That said, race really isn't an issue in the Portland area. Every place I've lived before/after Portland was far more diverse and I witnessed and heard reports of far more racial intolerance than I ever did in Portland. It's a live/let live area. And while only a small percentage of Portland is non-white, a variety of ethnic backgrounds are represented in that small figure (the largest being Somali/Bantu immigrants) rather than just one or two races. Despite the numbers, I don't think Portland is a bad place to be of a different race.

As far as schools go, you'll find the most diverse student bodies within the city of Portland itself. However, schools within the city limits are sort of a mixed bag. I'd try to avoid Reiche elementary, Riverton elementary and Portland High School. They tend to not perform as well as some of the others in the city. Outside of the city, Scarborough, Cape Elizabeth, Falmouth, Cumberland and Yarmouth tend to be the best performing school districts (and also the least diverse). South Portland's schools are good, but I don't think they're what most parents would describe as "excellent." Same Saco. Both South Portland and Saco would offer a little more in the way of ethnic diversity, but again, not much.

If diversity is really a concern and you don't need the "best" school in the state, then I'd consider the Deering neighborhood of Portland. It's fairly suburban (old street car suburban with nicely aged houses and quiet neighborhood streets) and very safe. It'll also mean your children attend some of the better schools in the city.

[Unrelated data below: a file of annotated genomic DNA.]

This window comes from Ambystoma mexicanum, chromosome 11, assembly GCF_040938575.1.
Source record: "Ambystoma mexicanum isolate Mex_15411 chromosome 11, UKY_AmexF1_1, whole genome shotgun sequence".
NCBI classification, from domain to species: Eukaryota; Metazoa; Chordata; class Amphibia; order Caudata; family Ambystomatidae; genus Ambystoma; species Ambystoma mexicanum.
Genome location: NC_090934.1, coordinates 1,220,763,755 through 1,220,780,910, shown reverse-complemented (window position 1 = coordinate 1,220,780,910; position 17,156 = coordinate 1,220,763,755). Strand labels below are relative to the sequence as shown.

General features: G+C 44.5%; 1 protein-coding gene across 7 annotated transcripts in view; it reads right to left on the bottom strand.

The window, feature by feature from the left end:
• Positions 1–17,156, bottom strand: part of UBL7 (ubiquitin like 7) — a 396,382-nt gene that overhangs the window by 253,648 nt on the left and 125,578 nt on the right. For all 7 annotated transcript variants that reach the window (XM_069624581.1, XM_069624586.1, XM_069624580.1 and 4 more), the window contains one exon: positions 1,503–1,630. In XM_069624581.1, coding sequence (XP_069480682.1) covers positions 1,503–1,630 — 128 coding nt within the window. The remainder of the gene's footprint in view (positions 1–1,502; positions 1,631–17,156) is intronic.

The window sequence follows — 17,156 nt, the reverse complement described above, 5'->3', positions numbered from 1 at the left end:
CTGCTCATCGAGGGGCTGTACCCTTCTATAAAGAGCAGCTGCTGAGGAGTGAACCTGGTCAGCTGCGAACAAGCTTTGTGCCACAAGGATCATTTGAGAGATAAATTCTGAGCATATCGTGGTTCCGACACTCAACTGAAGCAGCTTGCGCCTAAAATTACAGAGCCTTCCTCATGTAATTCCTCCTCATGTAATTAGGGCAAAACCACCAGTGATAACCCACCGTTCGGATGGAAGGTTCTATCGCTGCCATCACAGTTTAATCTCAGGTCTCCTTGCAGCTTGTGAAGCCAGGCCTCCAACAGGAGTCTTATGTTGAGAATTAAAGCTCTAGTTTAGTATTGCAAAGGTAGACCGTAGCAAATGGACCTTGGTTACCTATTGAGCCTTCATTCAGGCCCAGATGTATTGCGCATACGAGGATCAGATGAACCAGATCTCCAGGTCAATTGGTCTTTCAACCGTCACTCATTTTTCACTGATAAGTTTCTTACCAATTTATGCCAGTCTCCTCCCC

Last edited by lrfox; 08-24-2012 at 07:34 AM..
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Old 08-24-2012, 08:36 AM
 
7 posts, read 20,277 times
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Thanks for the information! We're probably coming up for a long weekend to look around next month, and this gives me a good idea of which areas I'll definitely want to check out (besides the usual suspects).

I am aware that Portland is diverse relative to the rest of Maine but not so much in comparison to the cities I'm used to. I actually grew up in a town that had demographics similar to Maine's (overwhelmingly white) although it was within a larger metro area that was extremely diverse. However, as a caucasian person I don't presume to know what that experience is like for a child who is not part of the larger group. Although overt racism may not be a problem (and I never anticipated it to be), the challenges of growing up and forming an identity in a place where no one else can truly understand and share your experience can be lonely. I'm just trying to figure out what the best situation would be for us.

Thanks again!
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Old 09-03-2012, 10:18 AM
 
Location: Maine